In English, many things are named after a particular country – but have you ever wondered what those things are called in those countries?
1(grande, alisada por la erosión) roca feminine
- Launching the craft from the base of a steep bank of boulders we push onto a serene section of river in bright morning sunshine.
- Position rocks or boulders around the posts, as well, to create added interest.
- If we had skidded here we'd have had a long fall before crashing into the sharp boulders below.
- The reverie was broken as if someone hurled a boulder into a smooth flowing stream.
- Raised beds are often contained by large well fitted boulders or split granite.
- The pool itself is strewn with huge granite boulders that jut out of the water like ancient statues.
- The rescue efforts were also hampered by huge boulders, broken tree trunks and thick mud.
- The hard bedrock prevented deep sockets being excavated, so the stones were supported by boulders.
- I slowly made my way up a surface of unstable icy boulders, but higher up a slick of snow made the footing a little more secure.
- The organisation said the most numerous relics were rock carvings found on boulders and outcrops.
- The walls and sea floor consist of stark boulders and rough seams of rock uncolonised by sedentary species.
- At 10m the reef of boulders and rock gave way to a soft silt seabed covered in large patches of eelgrass.
- The boys ascended a steep slope of pink rock to hide behind a boulder and watch.
- Immense seascapes give way to more intimate, detailed pictures such as boulders on the beach at Lonbain.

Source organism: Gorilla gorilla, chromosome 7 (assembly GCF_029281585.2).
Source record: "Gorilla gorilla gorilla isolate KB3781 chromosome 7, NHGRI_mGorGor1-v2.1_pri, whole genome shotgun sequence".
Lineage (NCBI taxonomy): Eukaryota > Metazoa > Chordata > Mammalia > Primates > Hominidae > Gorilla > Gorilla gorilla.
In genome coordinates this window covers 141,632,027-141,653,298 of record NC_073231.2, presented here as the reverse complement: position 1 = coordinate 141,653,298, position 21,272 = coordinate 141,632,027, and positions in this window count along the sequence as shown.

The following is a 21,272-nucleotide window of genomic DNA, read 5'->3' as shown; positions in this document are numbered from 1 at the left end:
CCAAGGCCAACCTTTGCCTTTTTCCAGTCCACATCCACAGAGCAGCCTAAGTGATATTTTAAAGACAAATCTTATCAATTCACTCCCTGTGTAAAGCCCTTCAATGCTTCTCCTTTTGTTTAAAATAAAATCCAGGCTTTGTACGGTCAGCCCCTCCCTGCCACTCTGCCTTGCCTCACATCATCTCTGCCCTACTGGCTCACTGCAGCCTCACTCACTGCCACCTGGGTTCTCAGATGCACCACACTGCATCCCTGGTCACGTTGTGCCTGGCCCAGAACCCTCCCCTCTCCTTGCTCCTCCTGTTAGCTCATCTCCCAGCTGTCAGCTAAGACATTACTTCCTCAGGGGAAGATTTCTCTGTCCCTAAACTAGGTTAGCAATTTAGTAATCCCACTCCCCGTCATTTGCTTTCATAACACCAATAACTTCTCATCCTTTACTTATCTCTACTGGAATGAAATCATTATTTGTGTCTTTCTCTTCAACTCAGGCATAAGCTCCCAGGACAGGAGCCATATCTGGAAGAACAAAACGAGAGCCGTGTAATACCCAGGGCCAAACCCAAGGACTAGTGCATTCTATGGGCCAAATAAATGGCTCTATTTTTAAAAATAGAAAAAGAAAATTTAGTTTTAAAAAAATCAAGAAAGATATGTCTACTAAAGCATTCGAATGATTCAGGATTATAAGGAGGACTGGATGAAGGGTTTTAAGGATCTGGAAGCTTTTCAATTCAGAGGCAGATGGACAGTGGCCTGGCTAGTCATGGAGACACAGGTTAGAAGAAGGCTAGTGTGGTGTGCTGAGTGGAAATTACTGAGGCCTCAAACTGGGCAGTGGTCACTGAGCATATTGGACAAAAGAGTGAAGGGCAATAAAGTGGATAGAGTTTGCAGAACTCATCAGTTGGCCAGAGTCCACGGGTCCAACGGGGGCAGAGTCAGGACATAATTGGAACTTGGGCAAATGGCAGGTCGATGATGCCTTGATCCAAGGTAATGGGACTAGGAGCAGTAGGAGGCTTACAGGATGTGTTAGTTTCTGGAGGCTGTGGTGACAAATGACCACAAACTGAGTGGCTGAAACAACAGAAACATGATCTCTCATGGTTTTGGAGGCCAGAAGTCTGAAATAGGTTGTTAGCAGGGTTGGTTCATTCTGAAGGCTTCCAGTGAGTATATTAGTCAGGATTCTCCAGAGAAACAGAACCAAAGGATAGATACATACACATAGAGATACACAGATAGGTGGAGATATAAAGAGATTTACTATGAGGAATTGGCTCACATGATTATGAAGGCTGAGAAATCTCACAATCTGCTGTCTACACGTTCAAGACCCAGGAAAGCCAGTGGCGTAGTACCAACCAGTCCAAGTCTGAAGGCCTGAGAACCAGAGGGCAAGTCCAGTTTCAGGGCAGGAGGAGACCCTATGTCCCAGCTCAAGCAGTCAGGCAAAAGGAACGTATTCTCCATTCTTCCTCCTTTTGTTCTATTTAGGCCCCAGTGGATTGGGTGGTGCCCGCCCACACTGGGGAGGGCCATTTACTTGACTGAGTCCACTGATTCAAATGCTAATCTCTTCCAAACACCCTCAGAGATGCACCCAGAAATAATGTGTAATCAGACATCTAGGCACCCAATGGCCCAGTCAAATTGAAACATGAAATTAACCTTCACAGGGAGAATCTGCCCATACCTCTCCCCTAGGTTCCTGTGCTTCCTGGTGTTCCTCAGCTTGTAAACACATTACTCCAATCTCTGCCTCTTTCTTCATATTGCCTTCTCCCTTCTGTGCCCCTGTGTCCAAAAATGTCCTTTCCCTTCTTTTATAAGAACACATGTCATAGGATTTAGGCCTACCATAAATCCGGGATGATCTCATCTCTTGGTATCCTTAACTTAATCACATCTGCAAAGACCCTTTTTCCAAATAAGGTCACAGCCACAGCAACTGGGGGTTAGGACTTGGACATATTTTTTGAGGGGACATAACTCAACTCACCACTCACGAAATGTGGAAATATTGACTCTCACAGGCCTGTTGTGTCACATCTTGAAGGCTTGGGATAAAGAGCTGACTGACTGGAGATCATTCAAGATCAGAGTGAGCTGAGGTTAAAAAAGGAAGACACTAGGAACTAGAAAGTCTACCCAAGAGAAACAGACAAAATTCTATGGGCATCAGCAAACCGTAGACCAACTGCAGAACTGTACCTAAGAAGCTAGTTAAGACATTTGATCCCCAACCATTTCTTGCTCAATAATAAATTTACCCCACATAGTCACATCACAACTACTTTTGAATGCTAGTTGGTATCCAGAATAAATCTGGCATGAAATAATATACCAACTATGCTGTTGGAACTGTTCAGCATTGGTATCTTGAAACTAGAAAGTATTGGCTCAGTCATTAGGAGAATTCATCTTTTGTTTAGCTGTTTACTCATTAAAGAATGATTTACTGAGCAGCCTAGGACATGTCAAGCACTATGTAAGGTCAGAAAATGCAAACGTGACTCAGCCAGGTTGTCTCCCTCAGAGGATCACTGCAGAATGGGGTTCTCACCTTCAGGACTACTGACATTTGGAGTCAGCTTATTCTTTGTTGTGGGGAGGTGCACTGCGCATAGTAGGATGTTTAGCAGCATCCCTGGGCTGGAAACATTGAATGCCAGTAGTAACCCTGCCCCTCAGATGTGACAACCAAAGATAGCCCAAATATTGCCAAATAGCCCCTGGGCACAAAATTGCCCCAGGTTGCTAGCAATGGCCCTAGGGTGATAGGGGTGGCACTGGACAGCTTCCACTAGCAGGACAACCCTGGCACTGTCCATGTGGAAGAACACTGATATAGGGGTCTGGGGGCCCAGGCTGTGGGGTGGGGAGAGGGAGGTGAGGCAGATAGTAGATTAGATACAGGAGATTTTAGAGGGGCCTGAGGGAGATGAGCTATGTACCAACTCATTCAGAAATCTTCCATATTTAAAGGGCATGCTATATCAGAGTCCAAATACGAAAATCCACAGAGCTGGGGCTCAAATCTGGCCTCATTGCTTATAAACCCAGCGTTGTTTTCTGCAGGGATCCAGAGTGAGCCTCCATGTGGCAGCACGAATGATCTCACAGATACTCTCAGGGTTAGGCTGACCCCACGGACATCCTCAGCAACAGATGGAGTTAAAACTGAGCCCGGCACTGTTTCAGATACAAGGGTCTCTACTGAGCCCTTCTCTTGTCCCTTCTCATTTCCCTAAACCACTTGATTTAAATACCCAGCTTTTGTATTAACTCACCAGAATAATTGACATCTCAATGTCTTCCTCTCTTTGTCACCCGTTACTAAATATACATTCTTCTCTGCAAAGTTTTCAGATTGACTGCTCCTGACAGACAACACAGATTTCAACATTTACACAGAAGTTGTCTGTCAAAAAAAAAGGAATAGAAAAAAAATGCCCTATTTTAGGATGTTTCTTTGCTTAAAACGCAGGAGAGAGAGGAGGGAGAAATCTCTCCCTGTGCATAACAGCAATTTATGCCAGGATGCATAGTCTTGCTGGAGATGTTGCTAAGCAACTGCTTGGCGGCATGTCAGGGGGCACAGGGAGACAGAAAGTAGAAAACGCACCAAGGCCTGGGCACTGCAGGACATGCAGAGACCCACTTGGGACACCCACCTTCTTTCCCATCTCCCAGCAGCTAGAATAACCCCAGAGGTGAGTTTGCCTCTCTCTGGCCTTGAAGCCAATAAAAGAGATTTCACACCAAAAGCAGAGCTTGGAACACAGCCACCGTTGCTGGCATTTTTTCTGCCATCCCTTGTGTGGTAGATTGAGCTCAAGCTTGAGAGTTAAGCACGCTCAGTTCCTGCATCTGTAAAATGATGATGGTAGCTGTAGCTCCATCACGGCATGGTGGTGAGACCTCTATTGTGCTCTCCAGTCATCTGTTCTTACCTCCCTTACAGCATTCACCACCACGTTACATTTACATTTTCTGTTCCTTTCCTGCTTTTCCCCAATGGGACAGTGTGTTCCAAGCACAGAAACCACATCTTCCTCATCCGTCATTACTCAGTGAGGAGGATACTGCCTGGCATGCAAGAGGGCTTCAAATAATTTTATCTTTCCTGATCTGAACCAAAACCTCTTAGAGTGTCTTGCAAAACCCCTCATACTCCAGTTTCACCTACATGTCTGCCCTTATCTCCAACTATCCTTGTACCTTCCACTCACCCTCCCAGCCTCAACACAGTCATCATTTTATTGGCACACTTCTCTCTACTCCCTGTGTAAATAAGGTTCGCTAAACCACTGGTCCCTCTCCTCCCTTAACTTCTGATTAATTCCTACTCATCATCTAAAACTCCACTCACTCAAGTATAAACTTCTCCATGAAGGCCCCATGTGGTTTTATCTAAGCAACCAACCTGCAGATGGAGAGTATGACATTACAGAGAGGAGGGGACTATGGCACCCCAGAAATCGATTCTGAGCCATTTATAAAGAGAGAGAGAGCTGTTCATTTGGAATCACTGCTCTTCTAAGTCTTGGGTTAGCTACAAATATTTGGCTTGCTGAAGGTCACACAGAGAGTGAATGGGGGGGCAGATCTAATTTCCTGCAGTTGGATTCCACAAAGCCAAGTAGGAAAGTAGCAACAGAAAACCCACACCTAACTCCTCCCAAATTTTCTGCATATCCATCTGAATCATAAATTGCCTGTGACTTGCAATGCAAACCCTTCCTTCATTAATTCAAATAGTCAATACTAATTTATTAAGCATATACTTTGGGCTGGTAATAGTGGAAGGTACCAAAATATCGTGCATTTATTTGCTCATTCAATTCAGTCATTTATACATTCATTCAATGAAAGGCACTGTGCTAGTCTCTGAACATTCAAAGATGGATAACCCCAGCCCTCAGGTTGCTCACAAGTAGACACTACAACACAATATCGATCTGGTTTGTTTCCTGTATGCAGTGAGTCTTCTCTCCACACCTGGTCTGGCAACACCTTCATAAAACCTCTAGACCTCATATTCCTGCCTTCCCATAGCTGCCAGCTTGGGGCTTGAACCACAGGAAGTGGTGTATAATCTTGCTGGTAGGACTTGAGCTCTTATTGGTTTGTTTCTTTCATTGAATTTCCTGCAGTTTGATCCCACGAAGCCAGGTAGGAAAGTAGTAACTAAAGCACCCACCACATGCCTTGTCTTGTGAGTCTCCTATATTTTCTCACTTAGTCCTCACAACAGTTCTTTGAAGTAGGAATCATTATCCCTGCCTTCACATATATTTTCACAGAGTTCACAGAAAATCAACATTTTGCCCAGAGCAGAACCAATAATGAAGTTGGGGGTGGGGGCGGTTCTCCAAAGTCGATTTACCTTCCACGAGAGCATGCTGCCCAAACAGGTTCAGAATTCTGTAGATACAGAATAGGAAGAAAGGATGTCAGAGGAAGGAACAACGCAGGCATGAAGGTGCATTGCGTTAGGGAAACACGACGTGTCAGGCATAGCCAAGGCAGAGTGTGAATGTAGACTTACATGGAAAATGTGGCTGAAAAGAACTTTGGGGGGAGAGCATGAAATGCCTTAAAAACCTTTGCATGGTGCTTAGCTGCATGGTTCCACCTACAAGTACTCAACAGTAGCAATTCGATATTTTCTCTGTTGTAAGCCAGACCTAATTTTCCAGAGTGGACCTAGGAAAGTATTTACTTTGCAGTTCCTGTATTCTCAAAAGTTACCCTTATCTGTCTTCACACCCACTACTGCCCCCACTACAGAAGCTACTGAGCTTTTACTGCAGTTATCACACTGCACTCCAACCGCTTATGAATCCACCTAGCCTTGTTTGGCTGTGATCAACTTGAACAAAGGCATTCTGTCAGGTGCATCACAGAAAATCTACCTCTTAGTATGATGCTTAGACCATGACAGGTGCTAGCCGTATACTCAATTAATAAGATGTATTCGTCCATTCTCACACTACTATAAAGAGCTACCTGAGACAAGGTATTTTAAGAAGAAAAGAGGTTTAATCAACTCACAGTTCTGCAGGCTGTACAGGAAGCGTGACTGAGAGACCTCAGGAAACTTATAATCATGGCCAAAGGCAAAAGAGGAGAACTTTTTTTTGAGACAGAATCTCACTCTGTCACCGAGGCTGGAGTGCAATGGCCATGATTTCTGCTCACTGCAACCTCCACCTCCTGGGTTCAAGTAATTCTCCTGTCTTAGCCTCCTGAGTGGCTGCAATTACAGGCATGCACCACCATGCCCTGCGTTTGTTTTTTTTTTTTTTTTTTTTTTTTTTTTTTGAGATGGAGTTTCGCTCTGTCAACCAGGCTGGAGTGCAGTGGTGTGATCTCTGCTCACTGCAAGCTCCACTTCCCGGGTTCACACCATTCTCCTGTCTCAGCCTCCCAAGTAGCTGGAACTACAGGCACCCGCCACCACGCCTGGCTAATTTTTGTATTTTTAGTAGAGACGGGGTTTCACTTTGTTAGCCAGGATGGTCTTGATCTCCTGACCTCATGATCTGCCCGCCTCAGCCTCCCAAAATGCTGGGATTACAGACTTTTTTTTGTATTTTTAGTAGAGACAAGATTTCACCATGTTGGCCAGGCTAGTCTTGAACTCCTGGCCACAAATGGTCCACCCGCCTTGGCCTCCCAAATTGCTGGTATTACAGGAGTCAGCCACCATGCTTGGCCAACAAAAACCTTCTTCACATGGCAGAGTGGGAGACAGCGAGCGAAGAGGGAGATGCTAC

- We went to the edge of one of the large boulders on either side of the falls and peered down.
- The trees, caves and boulders have a mystical atmosphere, with signposts few and far between.
- A natural row of boulders formed a sort of perimeter to the city though I noticed no evidence of any actual wall.
- Fortified by some lunch we clambered up a final range of large boulders and emerged onto the windswept summit.
- She hid behind a rock and quietly slunk around the pond, seeking refuge behind rocks and boulders.
- The trail narrowed, weaving round giant boulders and overhangs of smooth rock.
English has borrowed many of the following foreign expressions of parting, so you’ve probably encountered some of these ways to say goodbye in other languages.
Many words formed by the addition of the suffix –ster are now obsolete - which ones are due a resurgence?
As their breed names often attest, dogs are a truly international bunch. Let’s take a look at 12 different dog breed names and their backstories.